Su Dongpo 苏东坡 is the style name1 by which the Song Dynasty polymath Su Shi 苏轼 (1037 -1101) is better known. Su Shi had the courtesy name 'Zizhan'2 - his style name in full was 'Dongpo Jushi' which means 'hermit of the Eastern Slope'. He was born in Meishan, in what is today Sichuan

Su Dongpo was an accomplished exponent of prose, poetry, the 'ci'3 songs which became so popular in the Song era, and also adept at calligraphy and painting. His achievements even included minature rock garden design (familiar to us in the West by its Japanese name bonsai), cookery, and qigong.4 Su Dongpo came from a literary family - both his father Su Xun and younger brother Su Zhe were famous throughout the Empire for their writings.

He passed his jinshi5 examination in 1057, and served as a local official in a variety of different places, as well as holding posts at central institutions. The latter included a period as a scholar of the Hanlin Academy, and as a secretary in the Ministry of Rites.

Su's political stance was a mixture of both reformist and conservative tendencies, which in the struggles between these two parties for ascendancy during his time had the unfortunate effect of bringing him under attack from both sides, and thus making his public career a very rocky ride. He was banished twice, once being sent as far as Zhanzhou, present day Zhan County on Hainan Island, a tropical island some hundred or more kilometres off China's southern coast, and about as far from the centre of power as one could be at that time.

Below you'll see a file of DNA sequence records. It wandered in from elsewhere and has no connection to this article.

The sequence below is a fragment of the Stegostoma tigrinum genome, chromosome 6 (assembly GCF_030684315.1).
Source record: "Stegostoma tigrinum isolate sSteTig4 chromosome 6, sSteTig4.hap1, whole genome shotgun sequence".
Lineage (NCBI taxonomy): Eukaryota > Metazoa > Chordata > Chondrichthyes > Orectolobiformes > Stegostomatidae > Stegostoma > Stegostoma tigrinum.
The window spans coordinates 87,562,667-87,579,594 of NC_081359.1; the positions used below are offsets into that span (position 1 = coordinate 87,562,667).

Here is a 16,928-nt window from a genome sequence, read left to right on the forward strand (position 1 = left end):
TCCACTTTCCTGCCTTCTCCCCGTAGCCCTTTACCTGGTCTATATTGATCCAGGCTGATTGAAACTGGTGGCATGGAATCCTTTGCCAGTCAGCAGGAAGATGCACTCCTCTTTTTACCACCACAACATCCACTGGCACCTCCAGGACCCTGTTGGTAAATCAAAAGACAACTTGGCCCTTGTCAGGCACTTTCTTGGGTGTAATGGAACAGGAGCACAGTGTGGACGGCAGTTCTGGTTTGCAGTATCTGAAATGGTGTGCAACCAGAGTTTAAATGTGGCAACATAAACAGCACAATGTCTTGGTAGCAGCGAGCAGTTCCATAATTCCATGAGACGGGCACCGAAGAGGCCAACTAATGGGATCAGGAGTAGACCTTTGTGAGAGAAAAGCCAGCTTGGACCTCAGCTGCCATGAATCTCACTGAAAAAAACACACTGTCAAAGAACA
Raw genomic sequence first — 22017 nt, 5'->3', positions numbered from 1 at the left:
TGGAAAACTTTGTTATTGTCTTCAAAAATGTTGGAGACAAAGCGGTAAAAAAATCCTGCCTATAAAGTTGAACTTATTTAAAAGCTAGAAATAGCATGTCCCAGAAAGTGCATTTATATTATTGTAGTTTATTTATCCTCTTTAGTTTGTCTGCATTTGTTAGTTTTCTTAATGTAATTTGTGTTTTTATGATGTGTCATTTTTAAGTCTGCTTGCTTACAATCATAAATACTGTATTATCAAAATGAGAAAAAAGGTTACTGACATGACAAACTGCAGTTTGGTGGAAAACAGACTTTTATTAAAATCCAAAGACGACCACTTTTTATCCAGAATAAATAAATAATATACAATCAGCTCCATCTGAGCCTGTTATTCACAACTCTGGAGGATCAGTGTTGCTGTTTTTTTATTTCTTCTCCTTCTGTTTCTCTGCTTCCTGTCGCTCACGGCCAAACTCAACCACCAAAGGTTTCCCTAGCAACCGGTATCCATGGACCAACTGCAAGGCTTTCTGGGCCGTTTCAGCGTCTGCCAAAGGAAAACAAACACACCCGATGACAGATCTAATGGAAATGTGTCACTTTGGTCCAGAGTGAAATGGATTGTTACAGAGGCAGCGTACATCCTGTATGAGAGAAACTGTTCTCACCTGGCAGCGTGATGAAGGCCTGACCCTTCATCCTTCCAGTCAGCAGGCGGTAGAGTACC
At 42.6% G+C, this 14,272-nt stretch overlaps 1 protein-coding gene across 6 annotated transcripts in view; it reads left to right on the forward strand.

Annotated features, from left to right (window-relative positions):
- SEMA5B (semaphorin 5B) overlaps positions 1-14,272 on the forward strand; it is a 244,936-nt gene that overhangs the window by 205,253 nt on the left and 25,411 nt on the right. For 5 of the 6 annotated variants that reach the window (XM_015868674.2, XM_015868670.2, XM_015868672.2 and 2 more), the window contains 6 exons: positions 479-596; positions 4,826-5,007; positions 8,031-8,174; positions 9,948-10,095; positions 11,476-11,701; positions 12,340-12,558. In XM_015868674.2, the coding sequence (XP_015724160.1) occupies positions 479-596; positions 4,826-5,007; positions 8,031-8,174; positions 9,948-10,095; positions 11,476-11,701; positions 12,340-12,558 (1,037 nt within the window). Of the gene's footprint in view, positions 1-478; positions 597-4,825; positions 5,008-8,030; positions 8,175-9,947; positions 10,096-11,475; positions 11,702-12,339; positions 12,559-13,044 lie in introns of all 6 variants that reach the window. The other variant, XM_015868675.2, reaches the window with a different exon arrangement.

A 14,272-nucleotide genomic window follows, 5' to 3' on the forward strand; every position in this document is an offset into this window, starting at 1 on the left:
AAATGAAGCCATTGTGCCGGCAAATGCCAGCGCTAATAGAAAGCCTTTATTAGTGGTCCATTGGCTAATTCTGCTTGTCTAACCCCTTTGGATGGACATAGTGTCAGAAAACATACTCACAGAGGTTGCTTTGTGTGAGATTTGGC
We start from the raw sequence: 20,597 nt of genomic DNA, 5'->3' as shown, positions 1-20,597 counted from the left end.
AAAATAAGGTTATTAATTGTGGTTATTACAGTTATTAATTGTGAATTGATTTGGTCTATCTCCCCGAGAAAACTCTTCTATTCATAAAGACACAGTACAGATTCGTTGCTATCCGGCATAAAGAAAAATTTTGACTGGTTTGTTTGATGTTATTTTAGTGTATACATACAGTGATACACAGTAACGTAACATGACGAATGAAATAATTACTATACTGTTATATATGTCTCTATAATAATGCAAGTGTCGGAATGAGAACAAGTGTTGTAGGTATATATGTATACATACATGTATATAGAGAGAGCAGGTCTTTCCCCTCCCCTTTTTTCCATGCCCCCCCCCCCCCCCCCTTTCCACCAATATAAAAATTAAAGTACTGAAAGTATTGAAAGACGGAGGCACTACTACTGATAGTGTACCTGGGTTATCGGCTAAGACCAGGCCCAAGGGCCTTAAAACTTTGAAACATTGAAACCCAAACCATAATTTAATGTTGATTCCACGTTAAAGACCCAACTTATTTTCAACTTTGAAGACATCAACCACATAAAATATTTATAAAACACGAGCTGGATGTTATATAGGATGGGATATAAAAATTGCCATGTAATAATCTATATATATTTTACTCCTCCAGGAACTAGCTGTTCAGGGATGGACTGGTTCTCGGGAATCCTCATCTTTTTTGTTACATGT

Su Dongpo's thinking was founded on a basic Confucian framework but suffused with Buddhist and Daoist ideas. Politically, he upheld the Confucian ideal of acting as servant to the putative enlightened ruler to bring order to the nation, but his private world-view, especially at times of personal crisis, took a great deal from Buddhism and Daoism, it has been characterised as 'a boundless optimism that transcended the world of material things'.

Here are what will be links to some translations of his work.

1 Chinese 号 'hao' a name a gentleman would adopt to express some aspect of his life, ideas or personality.

2Chinese 字 'zi', this was a name a gentleman would assume upon maturity.

3 A type of lyric poetry, often set to music, with lines of differing lengths. It had strict tonal patterns (Chinese is a tonal language) and rhyme schemes. It originated in the Tang Dynasty but was only fully developed in the Song.

4A Yoga-like system of deep breathing exercises thought to develop the bodies' inner essence, particularly associated with Daoism.

5The examination in the Confucian Classics that qualified a gentleman for service in the Chinese Imperial bureaucracy.